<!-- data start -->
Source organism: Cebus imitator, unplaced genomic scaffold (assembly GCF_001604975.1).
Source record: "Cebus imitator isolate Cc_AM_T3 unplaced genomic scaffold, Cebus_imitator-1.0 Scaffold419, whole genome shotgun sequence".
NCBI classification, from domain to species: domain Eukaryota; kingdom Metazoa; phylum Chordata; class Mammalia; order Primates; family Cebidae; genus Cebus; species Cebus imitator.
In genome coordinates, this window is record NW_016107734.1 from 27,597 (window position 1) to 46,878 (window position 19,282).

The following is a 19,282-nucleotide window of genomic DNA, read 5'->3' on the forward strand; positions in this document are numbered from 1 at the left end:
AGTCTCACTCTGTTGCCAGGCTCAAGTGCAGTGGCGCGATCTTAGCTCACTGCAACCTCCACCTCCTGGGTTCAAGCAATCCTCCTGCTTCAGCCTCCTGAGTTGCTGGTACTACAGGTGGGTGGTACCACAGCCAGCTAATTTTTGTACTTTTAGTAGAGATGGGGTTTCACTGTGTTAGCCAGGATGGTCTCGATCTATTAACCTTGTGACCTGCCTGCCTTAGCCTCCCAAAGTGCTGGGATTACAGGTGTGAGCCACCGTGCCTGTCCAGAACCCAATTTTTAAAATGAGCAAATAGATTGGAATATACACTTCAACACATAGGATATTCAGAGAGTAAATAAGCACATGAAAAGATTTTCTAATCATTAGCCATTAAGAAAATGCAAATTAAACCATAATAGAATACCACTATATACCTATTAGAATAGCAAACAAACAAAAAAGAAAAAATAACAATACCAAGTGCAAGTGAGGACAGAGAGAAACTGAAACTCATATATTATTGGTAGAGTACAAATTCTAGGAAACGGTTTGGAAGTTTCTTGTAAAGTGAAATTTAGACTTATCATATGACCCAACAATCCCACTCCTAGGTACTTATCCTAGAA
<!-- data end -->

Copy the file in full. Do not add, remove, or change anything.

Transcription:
Source organism: Cebus imitator, unplaced genomic scaffold (assembly GCF_001604975.1).
Source record: "Cebus imitator isolate Cc_AM_T3 unplaced genomic scaffold, Cebus_imitator-1.0 Scaffold419, whole genome shotgun sequence".
NCBI classification, from domain to species: domain Eukaryota; kingdom Metazoa; phylum Chordata; class Mammalia; order Primates; family Cebidae; genus Cebus; species Cebus imitator.
In genome coordinates, this window is record NW_016107734.1 from 27,597 (window position 1) to 46,878 (window position 19,282).

The following is a 19,282-nucleotide window of genomic DNA, read 5'->3' on the forward strand; positions in this document are numbered from 1 at the left end:
AGTCTCACTCTGTTGCCAGGCTCAAGTGCAGTGGCGCGATCTTAGCTCACTGCAACCTCCACCTCCTGGGTTCAAGCAATCCTCCTGCTTCAGCCTCCTGAGTTGCTGGTACTACAGGTGGGTGGTACCACAGCCAGCTAATTTTTGTACTTTTAGTAGAGATGGGGTTTCACTGTGTTAGCCAGGATGGTCTCGATCTATTAACCTTGTGACCTGCCTGCCTTAGCCTCCCAAAGTGCTGGGATTACAGGTGTGAGCCACCGTGCCTGTCCAGAACCCAATTTTTAAAATGAGCAAATAGATTGGAATATACACTTCAACACATAGGATATTCAGAGAGTAAATAAGCACATGAAAAGATTTTCTAATCATTAGCCATTAAGAAAATGCAAATTAAACCATAATAGAATACCACTATATACCTATTAGAATAGCAAACAAACAAAAAAGAAAAAATAACAATACCAAGTGCAAGTGAGGACAGAGAGAAACTGAAACTCATATATTATTGGTAGAGTACAAATTCTAGGAAACGGTTTGGAAGTTTCTTGTAAAGTGAAATTTAGACTTATCATATGACCCAACAATCCCACTCCTAGGTACTTATCCTAGAA